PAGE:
Summer league is rolling along in Las Vegas, and the NBA world is still waiting for movement on those Harden and Lillard situations. In the meantime, some highlights during the calm before the storm:

  • The NBA has granted the Chicago Bulls a disabled player exception for Lonzo Ball, who is expected to miss all of next season rehabbing his right knee, sources told The Athletic. Chicago can now use the $10.2 million in free agency and trade opportunities. Ball played his last game in the 2021-22 season and has undergone three knee surgeries since.
  • On Tuesday, Kyrie Irving announced a deal with Chinese athleticwear company ANTA. He signed a five-year endorsement deal, industry sources tell me, and will serve as chief creative officer at the company. Irving’s management company, A11Even, negotiated the deal. The new deal will also give Irving the ability to recruit/sign players and other collaborators and bring a level of manufacturing to the United States to kickstart ANTA’s process to fully distribute in U.S.

Back to you, Zach.

Listen Up

Can’t get enough of motivating the youth

I hate the idea of parity. I love the idea of the elite of the elite being better than everybody at basketball and letting people know it. Sometimes it comes off as arrogant and churlish. And other times, it’s focused as a means of inspiration.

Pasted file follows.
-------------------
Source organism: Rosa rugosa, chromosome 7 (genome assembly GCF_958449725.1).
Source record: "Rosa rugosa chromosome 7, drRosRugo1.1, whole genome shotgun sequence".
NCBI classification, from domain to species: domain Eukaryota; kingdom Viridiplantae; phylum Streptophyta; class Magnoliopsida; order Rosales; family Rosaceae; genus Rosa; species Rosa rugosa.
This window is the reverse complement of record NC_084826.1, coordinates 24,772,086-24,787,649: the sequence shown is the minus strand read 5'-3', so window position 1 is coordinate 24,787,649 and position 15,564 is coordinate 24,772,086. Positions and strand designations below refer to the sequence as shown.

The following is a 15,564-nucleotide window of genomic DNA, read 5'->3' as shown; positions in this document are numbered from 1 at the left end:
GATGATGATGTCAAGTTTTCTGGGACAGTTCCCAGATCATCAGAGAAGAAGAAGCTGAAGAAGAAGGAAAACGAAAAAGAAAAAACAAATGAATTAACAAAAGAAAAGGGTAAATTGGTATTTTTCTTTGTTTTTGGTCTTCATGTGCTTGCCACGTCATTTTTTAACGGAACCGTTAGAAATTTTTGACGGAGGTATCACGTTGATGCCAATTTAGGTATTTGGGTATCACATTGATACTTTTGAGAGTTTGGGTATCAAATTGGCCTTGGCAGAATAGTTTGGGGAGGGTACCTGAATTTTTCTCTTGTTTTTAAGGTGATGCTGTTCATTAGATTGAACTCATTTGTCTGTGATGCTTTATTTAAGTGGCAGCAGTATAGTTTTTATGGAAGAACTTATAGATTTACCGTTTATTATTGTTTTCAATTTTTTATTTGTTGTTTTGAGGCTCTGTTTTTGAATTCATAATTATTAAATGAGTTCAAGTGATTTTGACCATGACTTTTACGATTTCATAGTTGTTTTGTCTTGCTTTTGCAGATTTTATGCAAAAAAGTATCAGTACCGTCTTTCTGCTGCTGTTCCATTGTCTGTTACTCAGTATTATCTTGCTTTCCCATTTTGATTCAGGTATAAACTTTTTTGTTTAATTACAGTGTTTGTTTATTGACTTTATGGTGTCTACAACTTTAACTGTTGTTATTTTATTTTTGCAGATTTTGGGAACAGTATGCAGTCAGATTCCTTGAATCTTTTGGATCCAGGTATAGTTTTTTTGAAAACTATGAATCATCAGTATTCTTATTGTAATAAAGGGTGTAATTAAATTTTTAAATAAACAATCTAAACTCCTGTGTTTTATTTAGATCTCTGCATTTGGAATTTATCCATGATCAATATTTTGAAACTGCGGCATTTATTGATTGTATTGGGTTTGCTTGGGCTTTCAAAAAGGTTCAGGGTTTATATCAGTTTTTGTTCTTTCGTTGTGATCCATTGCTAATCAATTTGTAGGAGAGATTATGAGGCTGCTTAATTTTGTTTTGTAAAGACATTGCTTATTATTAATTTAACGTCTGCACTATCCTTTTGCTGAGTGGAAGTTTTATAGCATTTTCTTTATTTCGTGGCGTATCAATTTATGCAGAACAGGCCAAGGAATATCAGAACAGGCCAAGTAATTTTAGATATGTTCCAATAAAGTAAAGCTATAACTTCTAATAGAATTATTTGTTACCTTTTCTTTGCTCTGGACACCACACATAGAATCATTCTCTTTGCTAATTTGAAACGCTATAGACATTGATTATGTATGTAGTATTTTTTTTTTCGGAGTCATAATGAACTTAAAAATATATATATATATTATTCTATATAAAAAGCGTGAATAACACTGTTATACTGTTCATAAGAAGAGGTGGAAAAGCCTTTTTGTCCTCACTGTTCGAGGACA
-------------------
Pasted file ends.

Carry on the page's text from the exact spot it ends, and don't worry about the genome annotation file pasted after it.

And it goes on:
Two of my favorite examples of this come from Bradley Beal and Draymond Green trying to motivate young players hoping to make the league someday. These are two very different players and paths with two very important messages.

Years ago, this video of Beal trying to motivate his AAU players to take things more seriously was released, and it’s absolutely incredible. He reminded them there are only 400 players in the NBA at any given time (it’s closer to 500, but the point remains) in a world of billions. He was teaching them about how to carry themselves. And he dropped this gem:

“And I don’t never like pulling my NBA card, ever. But there’s only 400. That means if you got dreams of getting to the league, you gotta f—— play me. You gotta f—— guard me. And guess what? Can’t none of y’all motherf—— guard me. Ain’t none of y’all taking my job.”

Green had one in the last year or so circling social media in which he’s talking to young players at a Rico Hines basketball run and he calls them out for not running hard enough during sprints. And he put it simply:

“You gotta want this s—, man. We can talk IQ. We can talk all of this s—, but at the end of the day, the motherf—– who want it more is gonna get it. Because I promise I’m gonna want it more.”